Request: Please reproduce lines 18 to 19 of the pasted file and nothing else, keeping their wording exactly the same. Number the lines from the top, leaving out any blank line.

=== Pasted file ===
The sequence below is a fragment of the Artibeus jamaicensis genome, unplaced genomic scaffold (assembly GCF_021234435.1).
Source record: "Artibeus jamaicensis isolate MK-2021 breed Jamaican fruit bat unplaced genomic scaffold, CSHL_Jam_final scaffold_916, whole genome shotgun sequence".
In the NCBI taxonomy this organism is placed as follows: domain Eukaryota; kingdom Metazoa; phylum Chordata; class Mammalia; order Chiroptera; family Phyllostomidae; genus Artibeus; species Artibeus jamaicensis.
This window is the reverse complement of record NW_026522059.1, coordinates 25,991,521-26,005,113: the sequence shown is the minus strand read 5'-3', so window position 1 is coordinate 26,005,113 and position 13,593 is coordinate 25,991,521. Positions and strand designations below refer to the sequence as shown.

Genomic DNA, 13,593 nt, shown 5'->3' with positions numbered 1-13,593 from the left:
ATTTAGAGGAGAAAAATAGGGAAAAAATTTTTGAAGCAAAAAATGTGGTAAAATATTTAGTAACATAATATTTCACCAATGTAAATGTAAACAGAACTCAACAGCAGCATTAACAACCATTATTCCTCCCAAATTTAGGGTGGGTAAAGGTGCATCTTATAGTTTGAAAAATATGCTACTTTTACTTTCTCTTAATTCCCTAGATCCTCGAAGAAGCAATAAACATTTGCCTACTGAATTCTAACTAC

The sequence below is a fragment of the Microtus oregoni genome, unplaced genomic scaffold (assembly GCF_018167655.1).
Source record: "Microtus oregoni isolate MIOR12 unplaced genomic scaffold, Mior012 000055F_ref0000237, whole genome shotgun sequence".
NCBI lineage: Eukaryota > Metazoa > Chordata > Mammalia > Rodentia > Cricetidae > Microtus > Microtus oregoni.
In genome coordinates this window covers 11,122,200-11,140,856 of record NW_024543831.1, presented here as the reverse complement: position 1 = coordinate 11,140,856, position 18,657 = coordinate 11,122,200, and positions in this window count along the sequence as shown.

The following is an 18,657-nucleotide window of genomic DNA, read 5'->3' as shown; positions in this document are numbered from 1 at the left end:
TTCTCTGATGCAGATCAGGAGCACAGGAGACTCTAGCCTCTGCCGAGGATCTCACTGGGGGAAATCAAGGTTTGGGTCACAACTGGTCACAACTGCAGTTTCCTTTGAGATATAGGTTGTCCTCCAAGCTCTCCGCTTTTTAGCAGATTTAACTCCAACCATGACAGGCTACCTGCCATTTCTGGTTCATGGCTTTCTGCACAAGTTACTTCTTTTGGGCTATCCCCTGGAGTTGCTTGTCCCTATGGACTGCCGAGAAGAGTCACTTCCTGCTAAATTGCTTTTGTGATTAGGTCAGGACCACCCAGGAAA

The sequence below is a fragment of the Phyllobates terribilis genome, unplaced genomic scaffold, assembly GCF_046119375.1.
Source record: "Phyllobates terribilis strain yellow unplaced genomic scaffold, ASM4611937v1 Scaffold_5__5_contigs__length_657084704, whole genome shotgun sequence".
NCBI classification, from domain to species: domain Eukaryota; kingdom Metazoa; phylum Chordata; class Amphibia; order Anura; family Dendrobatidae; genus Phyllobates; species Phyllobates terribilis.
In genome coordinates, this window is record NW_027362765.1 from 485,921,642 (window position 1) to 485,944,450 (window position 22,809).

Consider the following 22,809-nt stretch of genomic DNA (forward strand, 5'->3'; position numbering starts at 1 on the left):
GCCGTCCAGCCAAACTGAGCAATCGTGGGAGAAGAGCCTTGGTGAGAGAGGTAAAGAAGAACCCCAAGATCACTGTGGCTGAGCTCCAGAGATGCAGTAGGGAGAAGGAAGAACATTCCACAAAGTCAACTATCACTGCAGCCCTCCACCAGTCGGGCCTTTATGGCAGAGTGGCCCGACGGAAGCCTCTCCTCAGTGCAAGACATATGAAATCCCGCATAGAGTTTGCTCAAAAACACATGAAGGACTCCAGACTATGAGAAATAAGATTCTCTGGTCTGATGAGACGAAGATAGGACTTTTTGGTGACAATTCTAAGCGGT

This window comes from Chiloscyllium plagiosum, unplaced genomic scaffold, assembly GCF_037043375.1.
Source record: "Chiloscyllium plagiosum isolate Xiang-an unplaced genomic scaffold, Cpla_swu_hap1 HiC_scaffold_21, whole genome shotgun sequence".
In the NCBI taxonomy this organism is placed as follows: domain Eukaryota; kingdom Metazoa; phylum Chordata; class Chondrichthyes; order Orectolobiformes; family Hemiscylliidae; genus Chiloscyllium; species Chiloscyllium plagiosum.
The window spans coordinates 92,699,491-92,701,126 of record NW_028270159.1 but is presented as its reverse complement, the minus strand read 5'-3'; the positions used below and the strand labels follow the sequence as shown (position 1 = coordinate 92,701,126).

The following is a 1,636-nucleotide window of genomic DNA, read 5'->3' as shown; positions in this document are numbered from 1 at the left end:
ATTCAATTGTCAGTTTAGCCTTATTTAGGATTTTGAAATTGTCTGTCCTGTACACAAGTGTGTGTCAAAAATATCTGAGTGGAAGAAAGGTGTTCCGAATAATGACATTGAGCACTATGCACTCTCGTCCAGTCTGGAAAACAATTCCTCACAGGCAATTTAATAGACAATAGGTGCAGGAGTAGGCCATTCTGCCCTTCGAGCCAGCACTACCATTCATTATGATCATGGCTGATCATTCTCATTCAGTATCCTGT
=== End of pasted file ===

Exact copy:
GCCGTCCAGCCAAACTGAGCAATCGTGGGAGAAGAGCCTTGGTGAGAGAGGTAAAGAAGAACCCCAAGATCACTGTGGCTGAGCTCCAGAGATGCAGTAGGGAGAAGGAAGAACATTCCACAAAGTCAACTATCACTGCAGCCCTCCACCAGTCGGGCCTTTATGGCAGAGTGGCCCGACGGAAGCCTCTCCTCAGTGCAAGACATATGAAATCCCGCATAGAGTTTGCTCAAAAACACATGAAGGACTCCAGACTATGAGAAATAAGATTCTCTGGTCTGATGAGACGAAGATAGGACTTTTTGGTGACAATTCTAAGCGGT

This window comes from Chiloscyllium plagiosum, unplaced genomic scaffold, assembly GCF_037043375.1.